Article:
Compare this type of “commitment to diversity” to Tom Brady’s belief that professional football is “an all-in proposition,” and a “100% competitive commitment”. If that isn’t there, you won’t succeed. That is coming from a man who has experience more success in the NFL than anyone. Arguably, the greatest player of all time.
Teams who don’t put winning first, usually lose. Some NFL teams put making money ahead of winning. And those teams usually make a pile of money, but they generally don’t win Super Bowls. If you put making money first, you’re putting winning second. You can’t worship two Gods. In a hyper-competitive environment like professional football where the majority of the games are won by one touchdown or less, if winning is not your number one priority, you’re setting yourself up to lose. So, if diversity is what you’re committed to, then winning becomes your second priority, and you’re setting yourself up to lose. This is not to say that you cannot be diverse, and also win a Super Bowl. There are numerous examples of minority head coaches and minority general managers who have won the Super Bowl. But they got their jobs based on merit, based on them being the best candidate for the job, not because of “diversity”.
The late great owner of the Raiders, Al Davis’ motto for his team was “commitment to excellence”. In 1979, Davis hired the first Hispanic head coach in NFL history, Tom Flores, and in 1989, hired first Black head coach in NFL history, Art Shell. Davis whose other famous motto was “just win baby”, didn’t hire these men out of a “commitment to diversity”, but out of his “commitment to excellence”. He believed that they were the best men for the job, and they were hired accordingly. Flores led the Raiders to 2 Super Bowl Championships, while Shell went on to lead the Raiders to 5 winning seasons in 7 years and was named AP Coach of the Year in 1990.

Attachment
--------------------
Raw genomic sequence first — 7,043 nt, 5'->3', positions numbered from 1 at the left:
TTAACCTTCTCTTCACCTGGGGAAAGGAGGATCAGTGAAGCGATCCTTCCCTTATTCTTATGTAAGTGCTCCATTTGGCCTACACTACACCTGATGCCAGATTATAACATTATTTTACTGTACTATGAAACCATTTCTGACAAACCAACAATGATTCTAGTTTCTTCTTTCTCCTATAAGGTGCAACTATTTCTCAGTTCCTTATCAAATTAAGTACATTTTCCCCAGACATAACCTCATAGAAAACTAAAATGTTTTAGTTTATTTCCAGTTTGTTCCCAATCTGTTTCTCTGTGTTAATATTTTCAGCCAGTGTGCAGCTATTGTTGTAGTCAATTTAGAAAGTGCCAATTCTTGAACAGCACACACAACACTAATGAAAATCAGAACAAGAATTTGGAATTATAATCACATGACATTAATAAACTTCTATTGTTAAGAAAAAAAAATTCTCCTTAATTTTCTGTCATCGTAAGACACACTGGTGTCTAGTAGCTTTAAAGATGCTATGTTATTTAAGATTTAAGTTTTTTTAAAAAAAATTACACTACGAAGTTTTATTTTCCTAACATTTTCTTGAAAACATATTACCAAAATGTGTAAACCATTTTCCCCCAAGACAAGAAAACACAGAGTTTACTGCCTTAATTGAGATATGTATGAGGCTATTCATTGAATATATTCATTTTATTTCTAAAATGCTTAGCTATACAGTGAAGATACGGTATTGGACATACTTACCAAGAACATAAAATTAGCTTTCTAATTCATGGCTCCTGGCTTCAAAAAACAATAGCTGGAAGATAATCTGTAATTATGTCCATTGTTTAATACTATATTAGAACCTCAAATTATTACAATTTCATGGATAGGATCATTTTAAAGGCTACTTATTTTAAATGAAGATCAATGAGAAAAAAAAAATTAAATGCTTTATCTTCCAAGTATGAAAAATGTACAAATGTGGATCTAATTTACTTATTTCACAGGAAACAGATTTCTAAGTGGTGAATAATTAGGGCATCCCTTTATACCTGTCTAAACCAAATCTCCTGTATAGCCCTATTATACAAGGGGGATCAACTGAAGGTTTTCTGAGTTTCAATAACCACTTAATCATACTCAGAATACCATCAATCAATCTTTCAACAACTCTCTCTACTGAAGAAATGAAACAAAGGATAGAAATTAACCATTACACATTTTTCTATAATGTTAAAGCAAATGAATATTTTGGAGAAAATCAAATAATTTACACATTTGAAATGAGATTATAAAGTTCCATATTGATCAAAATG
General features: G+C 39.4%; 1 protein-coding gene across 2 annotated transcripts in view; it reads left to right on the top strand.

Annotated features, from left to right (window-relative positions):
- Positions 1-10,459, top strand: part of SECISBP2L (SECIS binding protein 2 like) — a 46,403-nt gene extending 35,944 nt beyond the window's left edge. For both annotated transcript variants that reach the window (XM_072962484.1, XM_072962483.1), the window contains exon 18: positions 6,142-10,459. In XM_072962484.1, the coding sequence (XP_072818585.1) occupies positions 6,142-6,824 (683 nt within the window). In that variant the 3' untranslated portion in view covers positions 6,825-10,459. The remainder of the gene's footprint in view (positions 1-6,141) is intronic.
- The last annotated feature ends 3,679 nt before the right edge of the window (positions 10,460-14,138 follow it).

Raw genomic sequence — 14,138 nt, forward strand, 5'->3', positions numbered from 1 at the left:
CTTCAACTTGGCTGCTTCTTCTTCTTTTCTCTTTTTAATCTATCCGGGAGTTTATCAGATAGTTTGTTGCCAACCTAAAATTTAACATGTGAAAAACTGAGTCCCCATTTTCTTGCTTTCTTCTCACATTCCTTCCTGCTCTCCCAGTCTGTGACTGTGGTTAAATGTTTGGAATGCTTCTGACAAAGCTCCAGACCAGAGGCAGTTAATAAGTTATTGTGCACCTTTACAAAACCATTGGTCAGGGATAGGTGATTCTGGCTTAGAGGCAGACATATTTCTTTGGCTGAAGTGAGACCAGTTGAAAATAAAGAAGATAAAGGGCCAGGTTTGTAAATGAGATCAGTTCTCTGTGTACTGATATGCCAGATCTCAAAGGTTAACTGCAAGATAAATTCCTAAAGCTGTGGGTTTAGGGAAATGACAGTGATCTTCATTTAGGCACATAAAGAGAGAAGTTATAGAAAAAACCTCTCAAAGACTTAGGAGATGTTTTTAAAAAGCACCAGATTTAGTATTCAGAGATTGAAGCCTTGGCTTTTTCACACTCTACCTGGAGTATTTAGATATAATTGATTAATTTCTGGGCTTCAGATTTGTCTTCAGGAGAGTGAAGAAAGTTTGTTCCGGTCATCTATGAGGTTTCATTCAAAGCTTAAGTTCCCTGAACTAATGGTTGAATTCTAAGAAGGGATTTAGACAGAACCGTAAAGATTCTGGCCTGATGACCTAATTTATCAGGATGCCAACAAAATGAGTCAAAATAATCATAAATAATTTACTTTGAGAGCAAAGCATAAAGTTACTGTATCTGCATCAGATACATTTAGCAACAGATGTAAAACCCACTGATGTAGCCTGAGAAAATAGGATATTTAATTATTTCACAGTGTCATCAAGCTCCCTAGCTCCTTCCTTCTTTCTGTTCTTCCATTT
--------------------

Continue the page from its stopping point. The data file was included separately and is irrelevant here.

So, people or teams that are committed to diversity, are admitting that they do not have that “100% commitment” to success that Tom Brady talked about. And to be fair, if there are owners, who refuse to consider a minority candidate for a head coaching job or general manager position, they also do not have that 100% commitment to winning. Anytime, you place the color of person’s skin or their ethnicity over their qualifications and abilities when deciding to hire them in a hyper-competitive environment then you are putting yourself and your team at a competitive disadvantage.
It is not enough just to hire a qualified candidate of a preferred race; you must aim to hire the most qualified candidate regardless of race. The racist owner who hires the most qualified white guy, even if there are more qualified minority coaches available, and the “diversity-minded” owner who hires the most qualified minority coach, even if there are more qualified white coaches available, are both wrong. So, the racist owner and the diversity-minded owner are doing the exact same thing, they are placing the color of the person’s skin above their commitment to winning.
The NFL, and every major professional sport, is a meritocracy. The best player should play regardless of their skin color, their ethnicity, or their lifestyle. Carl Nassib, of the Raiders, came out as homosexual before the start of this past season, and he had a big impact on the success of the Raiders this year. He was not denied a chance to play because of his lifestyle off the field. If he can help the team win, then he should be in the lineup. And the hiring of coaches, and general managers should be based solely on the same thing, their ability, their knowledge, their qualifications which are vital to winning.